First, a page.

A lot of people complain when the air feels too humid. However, having some humidity in your home could be good for you. Humidity keeps your skin moisturized and balances the temperatures in the house. On the other hand, excessive humidity presents its own set of problems and challenges. If there is too much humidity in your house, the air might feel very uncomfortable.
It can be hard to strike a good balance, especially if you live in a place that is known for having higher levels of humidity. Fortunately, there are products and services available for assessing and managing your indoor air quality. It is possible to rein in the high levels of moisture in your home, thereby making sure that your house remains cool and comfortable during the summer months.
The key is to find the ideal home humidity levels that work best for your living quarters. Here are the seven best ways for making sure humidity doesn’t take over your house:
1. Turn on the air conditioner
Sometimes, the simplest solutions have been staring at us right in the face all along. If you need some quick, easy relief from the humidity in your home, you can try turning on the air conditioner. Powering up the AC is a quick solution that can have near instantaneous results. Your air conditioner will work hard to flood your home with cold, brisk air while circulating the warmer, humid air.
2. Turn on the dehumidifier
Get ready, because a dehumidifier is going to become your new best friend. As the name implies, a dehumidifier is another great way to cool down and clear out the humidity your home. Simply turn it on and let the dehumidifier work its magic.
There are many different models of dehumidifiers on the market. They range from small, portable dehumidifiers to large, central ones that take care of your whole house. No two homes (or people) are the same, which means that your dehumidifying needs will also vary. Take the time to research different styles and capabilities to decide which dehumidifier is best for you.
3. Ventilate properly throughout your home
A huge factor in unhealthy humidity build-up is attributed to poor ventilation. Not all houses come with air vents and ducts. If your house lacks the necessary tools to dehumidify your place, you need to have these vents installed.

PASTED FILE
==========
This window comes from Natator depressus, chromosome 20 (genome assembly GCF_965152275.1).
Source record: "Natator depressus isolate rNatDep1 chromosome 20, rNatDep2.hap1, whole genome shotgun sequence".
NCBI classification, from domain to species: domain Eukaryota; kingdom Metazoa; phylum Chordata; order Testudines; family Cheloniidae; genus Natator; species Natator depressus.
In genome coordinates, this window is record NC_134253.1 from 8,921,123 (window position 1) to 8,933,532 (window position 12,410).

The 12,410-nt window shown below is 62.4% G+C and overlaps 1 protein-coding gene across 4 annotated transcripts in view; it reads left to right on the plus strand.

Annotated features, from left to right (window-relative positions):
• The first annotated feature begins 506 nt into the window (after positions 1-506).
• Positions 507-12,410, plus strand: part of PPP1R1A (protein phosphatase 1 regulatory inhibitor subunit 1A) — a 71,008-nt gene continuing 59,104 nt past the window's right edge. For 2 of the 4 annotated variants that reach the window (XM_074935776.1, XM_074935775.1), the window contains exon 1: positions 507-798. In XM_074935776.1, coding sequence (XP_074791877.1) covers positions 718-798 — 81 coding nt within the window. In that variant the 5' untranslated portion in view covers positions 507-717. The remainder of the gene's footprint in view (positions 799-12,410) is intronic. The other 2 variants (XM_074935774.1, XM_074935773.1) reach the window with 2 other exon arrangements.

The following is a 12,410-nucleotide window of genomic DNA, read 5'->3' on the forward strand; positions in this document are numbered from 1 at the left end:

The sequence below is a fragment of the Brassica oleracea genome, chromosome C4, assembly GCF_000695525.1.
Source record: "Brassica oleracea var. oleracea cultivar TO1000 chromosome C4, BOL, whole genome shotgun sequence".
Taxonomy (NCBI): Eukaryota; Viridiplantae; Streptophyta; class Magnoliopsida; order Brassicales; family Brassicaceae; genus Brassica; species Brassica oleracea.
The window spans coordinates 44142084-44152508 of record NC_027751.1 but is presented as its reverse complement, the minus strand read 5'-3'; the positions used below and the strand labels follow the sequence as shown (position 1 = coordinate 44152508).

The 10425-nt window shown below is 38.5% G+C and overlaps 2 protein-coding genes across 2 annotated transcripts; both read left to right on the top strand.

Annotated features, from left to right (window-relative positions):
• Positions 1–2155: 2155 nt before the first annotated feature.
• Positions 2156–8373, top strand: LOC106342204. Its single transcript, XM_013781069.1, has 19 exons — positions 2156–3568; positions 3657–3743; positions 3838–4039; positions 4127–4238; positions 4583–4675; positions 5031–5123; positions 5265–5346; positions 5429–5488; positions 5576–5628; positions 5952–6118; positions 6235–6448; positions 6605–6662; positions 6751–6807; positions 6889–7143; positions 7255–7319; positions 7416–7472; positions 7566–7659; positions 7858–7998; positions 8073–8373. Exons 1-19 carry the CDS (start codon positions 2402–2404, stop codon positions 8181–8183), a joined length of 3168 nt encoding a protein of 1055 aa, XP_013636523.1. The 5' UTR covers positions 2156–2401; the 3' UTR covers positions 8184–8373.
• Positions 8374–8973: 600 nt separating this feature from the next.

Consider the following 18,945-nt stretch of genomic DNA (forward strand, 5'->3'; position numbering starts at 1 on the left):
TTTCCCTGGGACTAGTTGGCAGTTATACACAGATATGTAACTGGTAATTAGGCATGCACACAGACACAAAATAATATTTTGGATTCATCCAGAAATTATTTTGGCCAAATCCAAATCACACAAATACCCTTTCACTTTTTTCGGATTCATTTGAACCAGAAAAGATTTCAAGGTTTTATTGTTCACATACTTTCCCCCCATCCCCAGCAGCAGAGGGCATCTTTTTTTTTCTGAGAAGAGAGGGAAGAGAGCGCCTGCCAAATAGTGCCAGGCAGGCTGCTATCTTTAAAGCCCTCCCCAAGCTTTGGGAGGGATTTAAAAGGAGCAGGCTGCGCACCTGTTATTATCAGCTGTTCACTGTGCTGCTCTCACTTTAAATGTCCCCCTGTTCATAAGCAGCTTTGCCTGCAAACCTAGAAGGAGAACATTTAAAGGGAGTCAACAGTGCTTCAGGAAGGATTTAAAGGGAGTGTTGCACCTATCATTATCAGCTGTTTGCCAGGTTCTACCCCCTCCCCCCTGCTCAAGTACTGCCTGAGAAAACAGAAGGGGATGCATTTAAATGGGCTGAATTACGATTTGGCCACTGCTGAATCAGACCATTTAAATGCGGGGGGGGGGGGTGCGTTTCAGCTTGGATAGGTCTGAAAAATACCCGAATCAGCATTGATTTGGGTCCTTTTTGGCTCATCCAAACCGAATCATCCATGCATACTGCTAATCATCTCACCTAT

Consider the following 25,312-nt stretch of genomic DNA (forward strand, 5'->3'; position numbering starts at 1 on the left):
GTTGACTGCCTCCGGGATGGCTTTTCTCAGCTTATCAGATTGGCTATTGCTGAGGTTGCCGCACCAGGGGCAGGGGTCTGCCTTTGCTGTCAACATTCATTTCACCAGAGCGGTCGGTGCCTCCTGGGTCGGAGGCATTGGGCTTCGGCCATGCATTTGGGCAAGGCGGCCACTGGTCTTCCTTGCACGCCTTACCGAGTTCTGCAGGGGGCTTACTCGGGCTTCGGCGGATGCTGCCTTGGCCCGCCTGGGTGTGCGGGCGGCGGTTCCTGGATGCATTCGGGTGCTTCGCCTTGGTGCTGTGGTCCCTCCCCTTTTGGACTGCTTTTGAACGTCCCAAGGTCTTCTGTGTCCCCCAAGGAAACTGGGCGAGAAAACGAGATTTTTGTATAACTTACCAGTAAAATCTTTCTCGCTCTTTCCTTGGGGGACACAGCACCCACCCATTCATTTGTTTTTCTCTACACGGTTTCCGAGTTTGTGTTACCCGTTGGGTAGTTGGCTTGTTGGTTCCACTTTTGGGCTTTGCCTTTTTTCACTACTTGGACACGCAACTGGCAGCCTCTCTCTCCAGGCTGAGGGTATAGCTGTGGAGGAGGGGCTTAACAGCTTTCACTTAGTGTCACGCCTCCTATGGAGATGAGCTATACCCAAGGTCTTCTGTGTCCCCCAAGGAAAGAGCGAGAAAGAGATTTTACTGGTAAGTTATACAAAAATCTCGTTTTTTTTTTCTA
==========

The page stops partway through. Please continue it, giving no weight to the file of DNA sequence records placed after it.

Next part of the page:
It’s best when you have plenty of vents scattered throughout your whole house. However, if you can only limited space to have the vents installed, always go for the kitchen and bathroom. These are the two areas where steam and humidity are likely to build up, especially without proper vents.
4. Keep an eye on your cooking
Creating delicious stir fries and cooking steaks is a great way to spend some quality time in the kitchen. But what happens to all that steam coming off the food? Usually, it’ll go into your home, causing humidity levels to rise and make sitting down to eat not as enjoyable.
Next time you cook something, try covering the pots and pans with lids. Also, switch on the air vents above the stove (if you have them) to help the steam dissipate instead of circulating through the house.
5. Change up your shower habits
An obvious culprit of high humidity is long, hot showers that generate a ton of steam. These hot showers leave the bathroom moist and humid, creating an atmosphere that could travel to the rest of the house, making the overall humidity worse.
During summer, why not try taking cool or cold showers? This will help in several ways: humidity will be lessened, you’ll feel rejuvenated, and you might spend less time in the shower (which saves you money on the water bill). It’s a triple win!
6. Switch things up with your clothes dryer
Your clothes dryer could be a problem when it comes to keeping your home in the low humidity zone. Heated drying plus wet clothes is basically a recipe for humidity, but there are a couple simple solutions. First, check to see if the air from your clothes dryer is being sent outside via an air vent. If not, you could probably get a handyman to install a new vent and get your dryer hooked up to it.
Otherwise, you could purchase a clothesline and hang your clothes outside the old-fashioned way. The laundry will come off the line smelling like a sunny meadow and that can be well worth the little extra work.
7. Invest in some humidity-sucking plants and ferns
Did you know there are house plants that will absorb the humidity in the air? It’s true! The sword fern, peace lily, and common ivy are just a few of the plants that will help you combat against excess moisture in your home. Go down to your local plant nursery and ask for recommendations.